For Jacob and many of the other people whose stories form the basis for this book, deep-seated ways of thinking keep us from making — or sticking to — the behavioural adjustments necessary for leadership. How we think — what we notice, believe to be the truth, prioritise, and value — directly affects what we do. In fact, inside-out thinking can actually impede change.
Our mind-sets are very difficult to change because changing requires experience in what we are least apt to do. Without the benefit of an outside-in approach to change, our self-conceptions and therefore our habitual patterns of thought and action are rigidly fenced in by the past. No one pigeonholes us better than we ourselves do. The paradox of change is that the only way to alter the way we think is by doing the very things our habitual thinking keeps us from doing.
This outsight principle is the core idea of this book. The principle holds that the only way to think like a leader is to first act: to plunge yourself into new projects and activities, interact with very different kinds of people, and experiment with unfamiliar ways of getting things done. Those freshly challenging experiences and their outcomes will transform the habitual actions and thoughts that currently define your limits. In times of transition and uncertainty, thinking and introspection should follow action and experimentation — not vice versa. New experiences not only change how you think —your perspective on what is important and worth doing — but also change who you become. They help you let go of old sources of self-esteem, old goals, and old habits, not just because the old ways no longer fit the situation at hand but because you have discovered new purposes and more relevant and valuable things to do.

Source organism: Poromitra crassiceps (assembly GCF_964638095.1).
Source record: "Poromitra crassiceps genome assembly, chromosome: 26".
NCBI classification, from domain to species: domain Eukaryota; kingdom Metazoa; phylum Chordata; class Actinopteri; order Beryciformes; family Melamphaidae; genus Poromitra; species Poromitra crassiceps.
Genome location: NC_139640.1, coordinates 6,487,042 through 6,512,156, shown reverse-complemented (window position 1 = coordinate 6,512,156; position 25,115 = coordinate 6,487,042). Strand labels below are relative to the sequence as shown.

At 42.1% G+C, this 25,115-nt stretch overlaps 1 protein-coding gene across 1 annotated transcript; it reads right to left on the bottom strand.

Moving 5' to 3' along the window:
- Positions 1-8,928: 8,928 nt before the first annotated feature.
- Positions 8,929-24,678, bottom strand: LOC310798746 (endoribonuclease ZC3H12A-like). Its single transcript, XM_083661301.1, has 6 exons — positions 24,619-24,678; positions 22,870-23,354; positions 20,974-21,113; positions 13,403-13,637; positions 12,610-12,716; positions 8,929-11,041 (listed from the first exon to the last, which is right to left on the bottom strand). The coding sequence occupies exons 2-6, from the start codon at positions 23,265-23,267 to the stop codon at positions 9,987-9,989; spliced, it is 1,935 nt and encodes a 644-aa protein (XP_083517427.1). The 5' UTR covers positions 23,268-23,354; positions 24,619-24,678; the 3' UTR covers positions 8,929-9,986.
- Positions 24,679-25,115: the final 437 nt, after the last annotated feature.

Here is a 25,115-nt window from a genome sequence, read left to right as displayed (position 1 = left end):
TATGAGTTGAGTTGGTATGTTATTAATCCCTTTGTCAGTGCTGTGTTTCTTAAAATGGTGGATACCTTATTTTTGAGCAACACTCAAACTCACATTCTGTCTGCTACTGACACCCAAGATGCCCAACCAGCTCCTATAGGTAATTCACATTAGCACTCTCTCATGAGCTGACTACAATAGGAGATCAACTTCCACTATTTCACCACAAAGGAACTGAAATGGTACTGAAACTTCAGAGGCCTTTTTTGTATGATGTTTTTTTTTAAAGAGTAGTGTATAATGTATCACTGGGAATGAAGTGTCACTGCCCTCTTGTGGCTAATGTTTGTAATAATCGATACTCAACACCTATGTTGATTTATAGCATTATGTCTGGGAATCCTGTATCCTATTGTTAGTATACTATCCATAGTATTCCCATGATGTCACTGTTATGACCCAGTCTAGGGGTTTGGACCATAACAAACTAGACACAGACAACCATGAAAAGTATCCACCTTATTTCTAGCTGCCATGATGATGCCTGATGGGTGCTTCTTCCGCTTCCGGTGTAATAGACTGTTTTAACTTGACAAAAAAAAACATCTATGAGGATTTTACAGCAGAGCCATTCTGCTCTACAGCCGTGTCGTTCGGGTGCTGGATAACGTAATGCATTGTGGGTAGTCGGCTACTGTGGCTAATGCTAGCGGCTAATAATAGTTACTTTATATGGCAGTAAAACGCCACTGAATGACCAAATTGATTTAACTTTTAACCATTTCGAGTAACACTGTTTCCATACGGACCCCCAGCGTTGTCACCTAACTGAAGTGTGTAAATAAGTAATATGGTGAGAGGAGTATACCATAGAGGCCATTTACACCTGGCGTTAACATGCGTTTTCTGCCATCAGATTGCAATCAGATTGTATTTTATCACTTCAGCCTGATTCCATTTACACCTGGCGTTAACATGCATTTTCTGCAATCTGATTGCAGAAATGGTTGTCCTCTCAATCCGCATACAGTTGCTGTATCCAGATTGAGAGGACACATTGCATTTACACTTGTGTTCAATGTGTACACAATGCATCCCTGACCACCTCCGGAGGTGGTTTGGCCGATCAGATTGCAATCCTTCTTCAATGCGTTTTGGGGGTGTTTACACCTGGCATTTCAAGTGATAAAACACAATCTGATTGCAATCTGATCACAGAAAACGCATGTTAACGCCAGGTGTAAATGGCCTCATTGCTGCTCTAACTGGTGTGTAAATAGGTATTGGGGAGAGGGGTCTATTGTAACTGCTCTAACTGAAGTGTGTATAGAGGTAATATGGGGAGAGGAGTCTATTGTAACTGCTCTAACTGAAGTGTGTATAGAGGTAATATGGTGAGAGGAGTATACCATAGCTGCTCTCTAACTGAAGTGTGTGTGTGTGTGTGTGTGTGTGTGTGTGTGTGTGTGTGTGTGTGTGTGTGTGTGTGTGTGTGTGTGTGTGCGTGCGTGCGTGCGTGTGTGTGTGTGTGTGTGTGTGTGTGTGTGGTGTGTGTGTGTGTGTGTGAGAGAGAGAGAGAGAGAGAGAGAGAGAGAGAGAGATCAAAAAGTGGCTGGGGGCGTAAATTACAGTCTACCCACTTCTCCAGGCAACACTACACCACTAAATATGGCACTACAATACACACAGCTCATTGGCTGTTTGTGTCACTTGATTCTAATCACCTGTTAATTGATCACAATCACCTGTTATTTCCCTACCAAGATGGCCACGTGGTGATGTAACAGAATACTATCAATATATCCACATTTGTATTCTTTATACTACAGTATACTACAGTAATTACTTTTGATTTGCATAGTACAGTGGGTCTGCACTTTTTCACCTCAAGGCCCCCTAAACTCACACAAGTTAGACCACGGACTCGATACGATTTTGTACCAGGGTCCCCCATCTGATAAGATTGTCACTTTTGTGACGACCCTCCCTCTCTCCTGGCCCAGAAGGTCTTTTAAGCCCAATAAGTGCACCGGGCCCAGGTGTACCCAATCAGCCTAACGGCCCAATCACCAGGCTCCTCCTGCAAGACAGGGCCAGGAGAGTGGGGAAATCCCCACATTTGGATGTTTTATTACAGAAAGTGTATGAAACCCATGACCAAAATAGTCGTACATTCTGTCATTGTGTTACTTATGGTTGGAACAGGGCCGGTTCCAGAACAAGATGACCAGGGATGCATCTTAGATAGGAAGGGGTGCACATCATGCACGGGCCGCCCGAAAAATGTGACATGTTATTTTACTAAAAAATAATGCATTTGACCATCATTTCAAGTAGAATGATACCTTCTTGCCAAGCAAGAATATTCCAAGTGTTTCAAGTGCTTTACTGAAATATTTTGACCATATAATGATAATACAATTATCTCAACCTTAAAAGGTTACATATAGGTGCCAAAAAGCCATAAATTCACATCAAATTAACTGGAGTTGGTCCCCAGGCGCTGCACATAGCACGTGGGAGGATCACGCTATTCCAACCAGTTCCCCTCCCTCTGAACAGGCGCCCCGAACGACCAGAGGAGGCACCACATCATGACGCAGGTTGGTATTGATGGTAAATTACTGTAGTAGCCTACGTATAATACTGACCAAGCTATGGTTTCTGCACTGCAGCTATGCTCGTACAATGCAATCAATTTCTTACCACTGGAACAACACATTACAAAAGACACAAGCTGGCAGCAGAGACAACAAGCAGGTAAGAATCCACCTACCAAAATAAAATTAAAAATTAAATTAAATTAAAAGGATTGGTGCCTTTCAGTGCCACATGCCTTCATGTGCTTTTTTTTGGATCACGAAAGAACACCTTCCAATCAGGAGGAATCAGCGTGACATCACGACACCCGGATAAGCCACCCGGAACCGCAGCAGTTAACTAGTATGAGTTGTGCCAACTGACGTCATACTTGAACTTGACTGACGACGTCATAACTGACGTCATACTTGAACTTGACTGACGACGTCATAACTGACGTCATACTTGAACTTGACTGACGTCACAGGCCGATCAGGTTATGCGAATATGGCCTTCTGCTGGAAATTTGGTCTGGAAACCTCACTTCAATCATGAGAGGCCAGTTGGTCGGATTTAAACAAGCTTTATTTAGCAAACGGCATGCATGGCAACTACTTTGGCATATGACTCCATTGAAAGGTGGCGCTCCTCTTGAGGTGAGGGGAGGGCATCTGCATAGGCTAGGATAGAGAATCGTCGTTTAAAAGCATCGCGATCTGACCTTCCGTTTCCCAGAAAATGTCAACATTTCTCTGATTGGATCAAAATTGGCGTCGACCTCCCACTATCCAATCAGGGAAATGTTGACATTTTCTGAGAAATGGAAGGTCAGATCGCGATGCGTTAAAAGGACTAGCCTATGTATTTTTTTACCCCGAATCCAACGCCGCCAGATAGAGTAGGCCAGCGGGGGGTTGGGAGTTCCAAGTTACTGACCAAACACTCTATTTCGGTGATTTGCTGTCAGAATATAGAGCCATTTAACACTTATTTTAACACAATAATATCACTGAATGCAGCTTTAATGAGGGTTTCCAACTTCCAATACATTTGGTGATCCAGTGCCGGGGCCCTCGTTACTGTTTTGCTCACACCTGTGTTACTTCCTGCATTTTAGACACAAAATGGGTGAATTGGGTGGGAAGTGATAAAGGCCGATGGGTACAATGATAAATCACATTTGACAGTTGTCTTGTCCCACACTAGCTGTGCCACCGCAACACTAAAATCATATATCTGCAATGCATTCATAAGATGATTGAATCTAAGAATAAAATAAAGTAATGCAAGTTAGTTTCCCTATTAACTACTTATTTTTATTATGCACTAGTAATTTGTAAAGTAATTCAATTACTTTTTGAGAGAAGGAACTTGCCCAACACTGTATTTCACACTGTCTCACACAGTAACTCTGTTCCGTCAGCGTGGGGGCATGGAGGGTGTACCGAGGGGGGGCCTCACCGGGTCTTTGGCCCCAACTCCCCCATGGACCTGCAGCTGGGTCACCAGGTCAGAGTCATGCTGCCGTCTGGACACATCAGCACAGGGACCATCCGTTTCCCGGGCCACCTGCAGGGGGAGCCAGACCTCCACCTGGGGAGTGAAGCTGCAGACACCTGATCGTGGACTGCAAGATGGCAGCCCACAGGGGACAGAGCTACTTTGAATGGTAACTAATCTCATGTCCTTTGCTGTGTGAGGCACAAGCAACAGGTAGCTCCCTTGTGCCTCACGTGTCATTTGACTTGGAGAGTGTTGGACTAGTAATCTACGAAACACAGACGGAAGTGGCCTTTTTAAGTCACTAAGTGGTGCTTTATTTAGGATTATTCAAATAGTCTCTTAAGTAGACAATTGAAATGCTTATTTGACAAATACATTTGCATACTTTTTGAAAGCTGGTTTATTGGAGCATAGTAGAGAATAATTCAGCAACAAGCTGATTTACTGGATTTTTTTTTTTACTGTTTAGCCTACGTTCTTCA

Outsight, much more than reflection, lets you reshape your image of what you can do and what is worth doing. Who you are as a leader is not the starting point on your development journey, but rather the outcome of learning about yourself. This knowledge can only come about when you do new things and work with new and different people. You don’t unearth your true self; it emerges from what you do.
But we get stuck when we try to approach change the other way around, from the inside out. Contrary to popular opinion, too much introspection anchors us in the past and amplifies our blinders, shielding us from discovering our leadership potential and leaving us unprepared for fundamental shifts in the situations around us (table 1.1). This is akin to looking for the lost watch under the proverbial streetlamp when the answers to new problems demand greater outsight — the fresh, external perspective we get when we do different things. The great social psychologist Karl Weick put it very succinctly: “How can I know who I am, until I see what I do?”